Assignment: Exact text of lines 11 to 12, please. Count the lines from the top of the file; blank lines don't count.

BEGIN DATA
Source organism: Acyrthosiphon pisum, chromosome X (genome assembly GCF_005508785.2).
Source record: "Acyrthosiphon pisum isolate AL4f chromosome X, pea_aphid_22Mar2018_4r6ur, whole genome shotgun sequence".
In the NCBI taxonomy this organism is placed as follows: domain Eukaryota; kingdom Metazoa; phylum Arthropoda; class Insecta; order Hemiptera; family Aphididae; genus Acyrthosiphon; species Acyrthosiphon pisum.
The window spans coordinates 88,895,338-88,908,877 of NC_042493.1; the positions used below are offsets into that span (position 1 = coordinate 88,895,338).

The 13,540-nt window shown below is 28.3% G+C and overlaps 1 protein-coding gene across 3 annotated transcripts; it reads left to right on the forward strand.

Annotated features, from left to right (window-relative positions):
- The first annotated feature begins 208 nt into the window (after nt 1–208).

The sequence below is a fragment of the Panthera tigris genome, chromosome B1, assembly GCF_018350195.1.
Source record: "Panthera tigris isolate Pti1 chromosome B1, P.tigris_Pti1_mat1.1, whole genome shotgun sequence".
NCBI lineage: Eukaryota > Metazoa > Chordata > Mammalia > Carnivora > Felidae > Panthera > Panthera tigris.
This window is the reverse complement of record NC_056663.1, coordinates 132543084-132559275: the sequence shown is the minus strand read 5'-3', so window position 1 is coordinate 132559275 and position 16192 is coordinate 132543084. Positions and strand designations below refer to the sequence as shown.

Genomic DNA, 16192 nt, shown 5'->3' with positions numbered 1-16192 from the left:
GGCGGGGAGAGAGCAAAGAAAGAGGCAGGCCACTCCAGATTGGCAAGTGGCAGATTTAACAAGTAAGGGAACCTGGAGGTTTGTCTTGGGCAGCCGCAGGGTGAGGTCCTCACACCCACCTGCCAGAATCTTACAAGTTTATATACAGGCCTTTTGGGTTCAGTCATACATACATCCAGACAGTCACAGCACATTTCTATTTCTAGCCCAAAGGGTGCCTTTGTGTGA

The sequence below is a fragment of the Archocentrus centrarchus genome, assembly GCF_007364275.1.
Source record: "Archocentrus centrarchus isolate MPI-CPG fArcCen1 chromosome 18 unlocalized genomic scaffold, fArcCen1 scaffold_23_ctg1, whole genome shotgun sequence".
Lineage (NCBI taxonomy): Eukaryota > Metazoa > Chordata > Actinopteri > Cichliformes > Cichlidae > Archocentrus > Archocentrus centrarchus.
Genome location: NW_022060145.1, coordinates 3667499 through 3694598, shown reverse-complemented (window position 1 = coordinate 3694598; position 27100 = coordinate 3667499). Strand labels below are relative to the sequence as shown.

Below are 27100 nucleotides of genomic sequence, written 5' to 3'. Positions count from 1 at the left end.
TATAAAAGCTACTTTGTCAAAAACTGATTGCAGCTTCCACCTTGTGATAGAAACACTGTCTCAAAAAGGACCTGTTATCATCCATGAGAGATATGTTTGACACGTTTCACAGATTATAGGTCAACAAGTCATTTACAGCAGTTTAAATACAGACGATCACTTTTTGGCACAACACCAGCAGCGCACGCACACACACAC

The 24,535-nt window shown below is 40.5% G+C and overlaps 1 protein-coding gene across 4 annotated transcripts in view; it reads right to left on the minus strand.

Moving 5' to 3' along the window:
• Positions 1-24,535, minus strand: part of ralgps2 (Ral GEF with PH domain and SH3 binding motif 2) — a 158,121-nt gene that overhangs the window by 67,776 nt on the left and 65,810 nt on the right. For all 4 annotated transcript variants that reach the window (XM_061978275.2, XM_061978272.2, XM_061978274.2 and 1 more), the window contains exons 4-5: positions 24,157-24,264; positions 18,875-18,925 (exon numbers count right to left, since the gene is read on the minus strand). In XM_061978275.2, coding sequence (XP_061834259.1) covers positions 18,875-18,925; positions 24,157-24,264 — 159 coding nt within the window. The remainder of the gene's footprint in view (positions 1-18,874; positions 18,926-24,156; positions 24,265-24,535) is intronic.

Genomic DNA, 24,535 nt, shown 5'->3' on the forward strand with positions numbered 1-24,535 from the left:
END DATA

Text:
This window is the reverse complement of record NC_056663.1, coordinates 132543084-132559275: the sequence shown is the minus strand read 5'-3', so window position 1 is coordinate 132559275 and position 16192 is coordinate 132543084. Positions and strand designations below refer to the sequence as shown.

Genomic DNA, 16192 nt, shown 5'->3' with positions numbered 1-16192 from the left: